Testamentary Trust Vs Living Trust - Explained

Revocable Living Trust Testamentary Trust Vs Living Trust - Explained

Testamentary Trust Vs Living Trust

Creating a trust can feel like an overwhelming process, particularly when you don’t know the different kinds of trusts available to you, or what each of them means. Luckily, we’ve got you covered! 

This article will help you discover the difference between testamentary, revocable and irrevocable trusts. Whether you want to learn how to create them, how much they cost, or what the benefits of each one may be, keep on reading to find out more. 

What Is a Testamentary Trust?

A testamentary trust is a trust that is created once the owner of the assets passes away. 

You establish the instructions and specifications of the trust within your will, and once you pass away it becomes the responsibility of the courts to transfer the assets into the trust and hand over responsibility to the designated trustee. 

How Much Would it Cost Me to Create Trust?

The cost of creating a living trust depends mainly on the method you choose when it comes to making the document.

Using an Attorney

  • If you choose to hire a lawyer to help you draw up your living trust then you could be charged an hourly fee anywhere between $250 and $350. 
  • You should keep in mind that just the consultation explaining your circumstances and going through your assets could take more than an hour, so by the end of the process you could end up paying incredibly high fees.

Using DoNotPay

  • With DoNotPay you would only be paying for access to the service itself, after which you would have complete access to our Revocable Living Trust product.
  • This option would spare you the high legal fees, while still creating a professional well-structured and legally valid living trust.

Revocable, Irrevocable and Testamentary Trusts 

When it comes to the kind of trust that you should select, it can depend on your preferences. In general terms however, we recommend a revocable living trust as the easiest and most viable option, here’s why: 

Irrevocable Trusts

  • Irrevocable trusts are strictly unchangeable. They are created in such a way that makes it impossible to edit or change any of the details within the document.
  • This means that if (for whatever reason) you change your mind about something as important as your appointed trustee or benefactors, you cannot edit the trust.
  • An irrevocable trust also takes away your ownership of any of the assets placed within the trust. In simple terms you will no longer have any authority or say over the fate of what used to be your finances, properties, business, etc.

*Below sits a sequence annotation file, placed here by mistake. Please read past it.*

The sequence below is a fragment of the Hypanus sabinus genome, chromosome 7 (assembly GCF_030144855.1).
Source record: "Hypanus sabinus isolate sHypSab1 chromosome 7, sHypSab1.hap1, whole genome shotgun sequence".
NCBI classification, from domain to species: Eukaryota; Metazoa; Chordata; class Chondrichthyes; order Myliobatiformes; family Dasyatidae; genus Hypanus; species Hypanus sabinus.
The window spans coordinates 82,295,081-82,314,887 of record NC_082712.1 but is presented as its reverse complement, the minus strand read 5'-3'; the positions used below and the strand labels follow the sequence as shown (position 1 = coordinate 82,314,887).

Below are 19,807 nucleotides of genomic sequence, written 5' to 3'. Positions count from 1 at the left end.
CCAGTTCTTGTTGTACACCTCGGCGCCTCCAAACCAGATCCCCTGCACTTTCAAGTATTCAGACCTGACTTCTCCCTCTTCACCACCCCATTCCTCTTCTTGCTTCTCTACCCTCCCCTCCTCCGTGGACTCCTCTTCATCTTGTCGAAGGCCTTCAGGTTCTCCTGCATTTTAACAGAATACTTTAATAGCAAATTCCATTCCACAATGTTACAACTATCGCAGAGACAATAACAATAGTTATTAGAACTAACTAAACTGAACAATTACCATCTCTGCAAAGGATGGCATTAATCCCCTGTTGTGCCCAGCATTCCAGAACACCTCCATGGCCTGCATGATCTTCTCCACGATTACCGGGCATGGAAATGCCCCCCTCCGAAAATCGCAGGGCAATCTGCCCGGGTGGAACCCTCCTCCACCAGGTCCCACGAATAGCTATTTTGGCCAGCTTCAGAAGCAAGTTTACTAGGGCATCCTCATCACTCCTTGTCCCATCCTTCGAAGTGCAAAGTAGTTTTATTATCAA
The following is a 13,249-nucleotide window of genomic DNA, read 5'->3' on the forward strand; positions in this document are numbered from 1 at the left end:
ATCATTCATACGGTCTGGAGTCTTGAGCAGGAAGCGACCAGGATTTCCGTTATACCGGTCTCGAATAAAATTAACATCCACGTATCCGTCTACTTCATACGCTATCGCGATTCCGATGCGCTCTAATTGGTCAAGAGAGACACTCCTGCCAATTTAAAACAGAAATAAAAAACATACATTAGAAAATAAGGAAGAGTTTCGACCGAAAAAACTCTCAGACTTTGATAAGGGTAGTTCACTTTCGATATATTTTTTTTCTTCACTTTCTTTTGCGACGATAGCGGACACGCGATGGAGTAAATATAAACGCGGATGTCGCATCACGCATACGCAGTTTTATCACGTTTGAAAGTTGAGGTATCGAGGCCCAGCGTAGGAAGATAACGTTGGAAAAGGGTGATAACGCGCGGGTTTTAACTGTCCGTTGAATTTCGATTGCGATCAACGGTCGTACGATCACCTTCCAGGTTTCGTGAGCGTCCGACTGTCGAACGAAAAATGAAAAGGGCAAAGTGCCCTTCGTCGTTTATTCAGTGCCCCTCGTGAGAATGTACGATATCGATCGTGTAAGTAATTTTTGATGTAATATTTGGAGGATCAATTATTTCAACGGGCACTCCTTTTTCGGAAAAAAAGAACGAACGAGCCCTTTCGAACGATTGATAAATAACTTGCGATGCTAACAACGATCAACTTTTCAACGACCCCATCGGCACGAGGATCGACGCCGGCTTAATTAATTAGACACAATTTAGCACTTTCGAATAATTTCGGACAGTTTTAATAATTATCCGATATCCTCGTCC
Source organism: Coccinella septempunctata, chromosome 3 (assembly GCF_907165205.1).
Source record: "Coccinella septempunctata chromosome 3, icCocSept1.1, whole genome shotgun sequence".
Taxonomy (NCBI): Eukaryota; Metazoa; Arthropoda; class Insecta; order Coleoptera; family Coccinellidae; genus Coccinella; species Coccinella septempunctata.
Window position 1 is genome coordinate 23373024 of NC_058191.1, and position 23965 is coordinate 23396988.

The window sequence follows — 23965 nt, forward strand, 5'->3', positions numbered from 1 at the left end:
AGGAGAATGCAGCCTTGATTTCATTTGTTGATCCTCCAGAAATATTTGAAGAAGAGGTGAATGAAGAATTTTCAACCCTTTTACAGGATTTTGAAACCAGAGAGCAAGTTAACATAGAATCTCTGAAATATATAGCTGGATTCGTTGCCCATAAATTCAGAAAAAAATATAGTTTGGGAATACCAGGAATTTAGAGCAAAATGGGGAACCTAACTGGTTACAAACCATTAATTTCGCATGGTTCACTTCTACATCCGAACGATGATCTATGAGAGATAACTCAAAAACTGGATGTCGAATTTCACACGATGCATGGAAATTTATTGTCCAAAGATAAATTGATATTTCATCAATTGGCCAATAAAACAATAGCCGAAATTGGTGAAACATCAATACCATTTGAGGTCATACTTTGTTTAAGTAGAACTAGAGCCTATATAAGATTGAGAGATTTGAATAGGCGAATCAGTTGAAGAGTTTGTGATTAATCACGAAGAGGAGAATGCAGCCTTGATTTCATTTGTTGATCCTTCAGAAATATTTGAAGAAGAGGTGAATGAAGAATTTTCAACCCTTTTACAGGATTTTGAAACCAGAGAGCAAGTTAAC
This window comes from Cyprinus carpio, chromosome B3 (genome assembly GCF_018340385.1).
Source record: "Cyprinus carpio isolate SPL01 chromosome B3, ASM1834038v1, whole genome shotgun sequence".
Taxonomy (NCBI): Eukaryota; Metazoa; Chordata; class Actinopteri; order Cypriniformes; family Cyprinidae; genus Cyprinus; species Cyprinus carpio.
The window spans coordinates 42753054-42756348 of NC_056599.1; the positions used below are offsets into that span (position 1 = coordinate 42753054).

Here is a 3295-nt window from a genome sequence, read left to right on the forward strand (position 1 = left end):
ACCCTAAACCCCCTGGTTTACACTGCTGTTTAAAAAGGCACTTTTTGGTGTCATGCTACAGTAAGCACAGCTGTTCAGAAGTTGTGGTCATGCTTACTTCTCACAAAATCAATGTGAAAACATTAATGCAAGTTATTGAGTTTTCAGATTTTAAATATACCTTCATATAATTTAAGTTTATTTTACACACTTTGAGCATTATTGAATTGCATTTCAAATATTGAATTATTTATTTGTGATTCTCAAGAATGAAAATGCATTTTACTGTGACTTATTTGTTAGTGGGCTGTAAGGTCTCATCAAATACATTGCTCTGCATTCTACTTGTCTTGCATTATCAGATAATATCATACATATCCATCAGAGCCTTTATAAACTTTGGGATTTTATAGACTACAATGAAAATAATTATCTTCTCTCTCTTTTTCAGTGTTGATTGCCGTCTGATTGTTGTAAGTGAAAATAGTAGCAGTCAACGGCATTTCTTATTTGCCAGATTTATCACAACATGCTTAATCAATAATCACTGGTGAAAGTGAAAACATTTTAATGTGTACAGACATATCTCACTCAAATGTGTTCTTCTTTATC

Testamentary Trusts 

  • Testamentary trusts are still subject to probate after you pass away. The courts take on the responsibility of transferring your assets into the trust. This can be a process that takes anywhere up to 2 years.
  • If you want your family and loved ones to have access to your assets with as much ease and comfort as possible, then a testamentary trust isn't your best option.

Revocable Trusts 

  • A revocable trust is a much better option because it allows your trust to grow and evolve throughout your lifetime. A testamentary trust is only meant for after your death and an irrevocable trust has no flexibility.
  • A revocable trust allows you to also retain ownership of your assets, and can be undone at any point. 

Living Trusts by State

DoNotPay can help you create the perfect revocable trust using the specific laws and regulations of your state. See the table below to find where you live:

South CarolinaNew YorkOklahoma
LouisianaHawaiiNorth Carolina
Washington StateFloridaWisconsin
IndianaMichiganNew Jersey

Use DoNotPay to Create Your Revocable Living Trust!

Making a revocable living trust can be easier and faster than ever just by using DoNotPay! Our robot-lawyer can help you create a revocable living trust using your phone or computer. 

Follow these easy steps and you’ll have your very own revocable living trust ready to go in no time at all: 

  1. Create a DoNotPay account and make your way to the Revocable Living Trust product
  2. Tell us the state you live in
  3. Choose your beneficiaries
  4. Select your trustees
  5. Now include the properties and assets assigned to the trust
  6. Tell us where you’re getting the trust notarized

Once you have the document, remember to print it out and take it to a notary so you can finalize the process! This makes your revocable living trust legally valid!

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